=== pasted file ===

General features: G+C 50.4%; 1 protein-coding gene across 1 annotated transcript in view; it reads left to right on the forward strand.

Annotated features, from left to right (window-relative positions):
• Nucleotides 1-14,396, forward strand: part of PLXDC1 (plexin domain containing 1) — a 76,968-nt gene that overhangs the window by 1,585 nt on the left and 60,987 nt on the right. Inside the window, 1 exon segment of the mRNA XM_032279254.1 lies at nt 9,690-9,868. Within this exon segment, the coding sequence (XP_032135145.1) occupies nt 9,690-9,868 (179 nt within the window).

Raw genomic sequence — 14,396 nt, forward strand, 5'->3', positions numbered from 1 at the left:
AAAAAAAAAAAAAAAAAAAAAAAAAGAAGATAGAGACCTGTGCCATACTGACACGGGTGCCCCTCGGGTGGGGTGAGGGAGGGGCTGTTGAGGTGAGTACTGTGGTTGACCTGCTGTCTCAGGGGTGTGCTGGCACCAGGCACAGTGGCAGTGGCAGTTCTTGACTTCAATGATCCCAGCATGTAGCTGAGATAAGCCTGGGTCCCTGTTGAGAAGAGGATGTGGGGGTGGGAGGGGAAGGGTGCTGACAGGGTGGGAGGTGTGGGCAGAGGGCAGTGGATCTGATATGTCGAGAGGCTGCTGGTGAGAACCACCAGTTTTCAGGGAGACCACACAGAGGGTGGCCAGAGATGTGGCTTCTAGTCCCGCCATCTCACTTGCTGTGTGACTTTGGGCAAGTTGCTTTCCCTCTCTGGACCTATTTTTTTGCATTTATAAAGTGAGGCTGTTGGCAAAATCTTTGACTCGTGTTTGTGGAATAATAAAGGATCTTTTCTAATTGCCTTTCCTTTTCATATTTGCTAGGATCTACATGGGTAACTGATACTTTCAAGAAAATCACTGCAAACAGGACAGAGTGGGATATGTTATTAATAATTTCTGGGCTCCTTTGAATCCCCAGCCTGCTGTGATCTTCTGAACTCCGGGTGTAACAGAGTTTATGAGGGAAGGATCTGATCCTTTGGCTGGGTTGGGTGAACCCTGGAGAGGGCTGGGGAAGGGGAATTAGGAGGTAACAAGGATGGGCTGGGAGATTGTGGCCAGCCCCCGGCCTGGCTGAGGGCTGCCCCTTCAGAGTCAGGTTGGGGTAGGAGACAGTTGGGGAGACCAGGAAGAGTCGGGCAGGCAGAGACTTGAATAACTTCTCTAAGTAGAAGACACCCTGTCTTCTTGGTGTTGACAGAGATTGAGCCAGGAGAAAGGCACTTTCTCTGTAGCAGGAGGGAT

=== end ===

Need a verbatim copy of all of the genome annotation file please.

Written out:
General features: G+C 50.4%; 1 protein-coding gene across 1 annotated transcript in view; it reads left to right on the forward strand.

Annotated features, from left to right (window-relative positions):
• Nucleotides 1-14,396, forward strand: part of PLXDC1 (plexin domain containing 1) — a 76,968-nt gene that overhangs the window by 1,585 nt on the left and 60,987 nt on the right. Inside the window, 1 exon segment of the mRNA XM_032279254.1 lies at nt 9,690-9,868. Within this exon segment, the coding sequence (XP_032135145.1) occupies nt 9,690-9,868 (179 nt within the window).

Raw genomic sequence — 14,396 nt, forward strand, 5'->3', positions numbered from 1 at the left:
AAAAAAAAAAAAAAAAAAAAAAAAAGAAGATAGAGACCTGTGCCATACTGACACGGGTGCCCCTCGGGTGGGGTGAGGGAGGGGCTGTTGAGGTGAGTACTGTGGTTGACCTGCTGTCTCAGGGGTGTGCTGGCACCAGGCACAGTGGCAGTGGCAGTTCTTGACTTCAATGATCCCAGCATGTAGCTGAGATAAGCCTGGGTCCCTGTTGAGAAGAGGATGTGGGGGTGGGAGGGGAAGGGTGCTGACAGGGTGGGAGGTGTGGGCAGAGGGCAGTGGATCTGATATGTCGAGAGGCTGCTGGTGAGAACCACCAGTTTTCAGGGAGACCACACAGAGGGTGGCCAGAGATGTGGCTTCTAGTCCCGCCATCTCACTTGCTGTGTGACTTTGGGCAAGTTGCTTTCCCTCTCTGGACCTATTTTTTTGCATTTATAAAGTGAGGCTGTTGGCAAAATCTTTGACTCGTGTTTGTGGAATAATAAAGGATCTTTTCTAATTGCCTTTCCTTTTCATATTTGCTAGGATCTACATGGGTAACTGATACTTTCAAGAAAATCACTGCAAACAGGACAGAGTGGGATATGTTATTAATAATTTCTGGGCTCCTTTGAATCCCCAGCCTGCTGTGATCTTCTGAACTCCGGGTGTAACAGAGTTTATGAGGGAAGGATCTGATCCTTTGGCTGGGTTGGGTGAACCCTGGAGAGGGCTGGGGAAGGGGAATTAGGAGGTAACAAGGATGGGCTGGGAGATTGTGGCCAGCCCCCGGCCTGGCTGAGGGCTGCCCCTTCAGAGTCAGGTTGGGGTAGGAGACAGTTGGGGAGACCAGGAAGAGTCGGGCAGGCAGAGACTTGAATAACTTCTCTAAGTAGAAGACACCCTGTCTTCTTGGTGTTGACAGAGATTGAGCCAGGAGAAAGGCACTTTCTCTGTAGCAGGAGGGAT